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Record ID: 045911f1-d711-4d75-8838-2ad12821c3cf
|Intimate partner violence education in Australian medical schools: Has anything changed?
|Hegarty, Kelsey L
|Health, primary care and specialist service responses
|John Wiley & Sons
Objectives: To describe current intimate partner violence (IPV) education delivery to Australian medical students, and the barriers influencing this delivery, including any changes in the quantity and nature of IPV education delivery since 2010.
Methods: A cross-sectional analysis of Australian medical schools providing primary medical degrees was conducted by identifying one staff member, from each of the disciplines of general practice, obstetrics and gynaecology, paediatrics, and where necessary, medical education, to complete an online survey.
Results: Sixteen of the 17 medical schools provided IPV education, typically within the general practice or obstetrics and gynaecology curriculum. The median contact hour range was 3–6 hours. Key barriers included time constraints and resource shortages. The overall response rate was 89.5%.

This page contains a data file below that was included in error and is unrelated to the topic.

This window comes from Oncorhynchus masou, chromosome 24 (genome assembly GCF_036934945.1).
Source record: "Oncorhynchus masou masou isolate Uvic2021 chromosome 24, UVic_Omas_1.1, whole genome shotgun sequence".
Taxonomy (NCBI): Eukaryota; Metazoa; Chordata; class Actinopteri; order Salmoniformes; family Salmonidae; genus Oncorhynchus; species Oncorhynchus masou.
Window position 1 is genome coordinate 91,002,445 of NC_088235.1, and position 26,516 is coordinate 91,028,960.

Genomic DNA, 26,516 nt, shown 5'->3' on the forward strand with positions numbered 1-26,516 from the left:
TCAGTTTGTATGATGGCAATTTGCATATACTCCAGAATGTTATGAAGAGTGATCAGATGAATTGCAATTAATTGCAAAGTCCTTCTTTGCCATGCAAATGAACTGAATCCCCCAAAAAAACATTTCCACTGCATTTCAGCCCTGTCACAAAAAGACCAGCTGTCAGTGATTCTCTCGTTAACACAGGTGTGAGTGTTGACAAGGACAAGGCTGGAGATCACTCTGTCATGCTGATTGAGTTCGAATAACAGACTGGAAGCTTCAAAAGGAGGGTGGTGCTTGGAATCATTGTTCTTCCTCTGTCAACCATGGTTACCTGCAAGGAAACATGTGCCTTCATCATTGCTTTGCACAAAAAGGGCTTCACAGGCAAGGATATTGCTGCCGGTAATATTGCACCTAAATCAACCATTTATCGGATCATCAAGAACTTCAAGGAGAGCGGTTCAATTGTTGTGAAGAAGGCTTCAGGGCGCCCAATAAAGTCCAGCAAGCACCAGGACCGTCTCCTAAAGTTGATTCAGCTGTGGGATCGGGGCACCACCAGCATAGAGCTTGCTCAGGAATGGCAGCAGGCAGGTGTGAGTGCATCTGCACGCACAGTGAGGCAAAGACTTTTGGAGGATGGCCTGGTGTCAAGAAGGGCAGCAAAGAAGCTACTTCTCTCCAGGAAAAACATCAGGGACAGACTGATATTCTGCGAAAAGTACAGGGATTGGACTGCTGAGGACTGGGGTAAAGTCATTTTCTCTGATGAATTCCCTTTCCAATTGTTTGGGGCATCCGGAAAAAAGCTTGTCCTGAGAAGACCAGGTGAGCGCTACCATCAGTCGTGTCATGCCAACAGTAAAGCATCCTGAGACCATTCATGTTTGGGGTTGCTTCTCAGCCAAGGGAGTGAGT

Conclusion: Most Australian medical students receive limited IPV education and there is substantial variability in the depth and content of education. The proportion of medical schools providing education and the number of contact hours has only slightly increased.
Implications for public health: Effective identification and management of IPV by healthcare providers can significantly improve health outcomes for victims and training in IPV may improve attitudes, knowledge and clinical skills. The need to provide more consistent and comprehensive IPV training for future doctors remains, and it is feasible to include integrated IPV education programs within a crowded medical curriculum.
|Appears in Collections:
|ANROWS Notepad 2021
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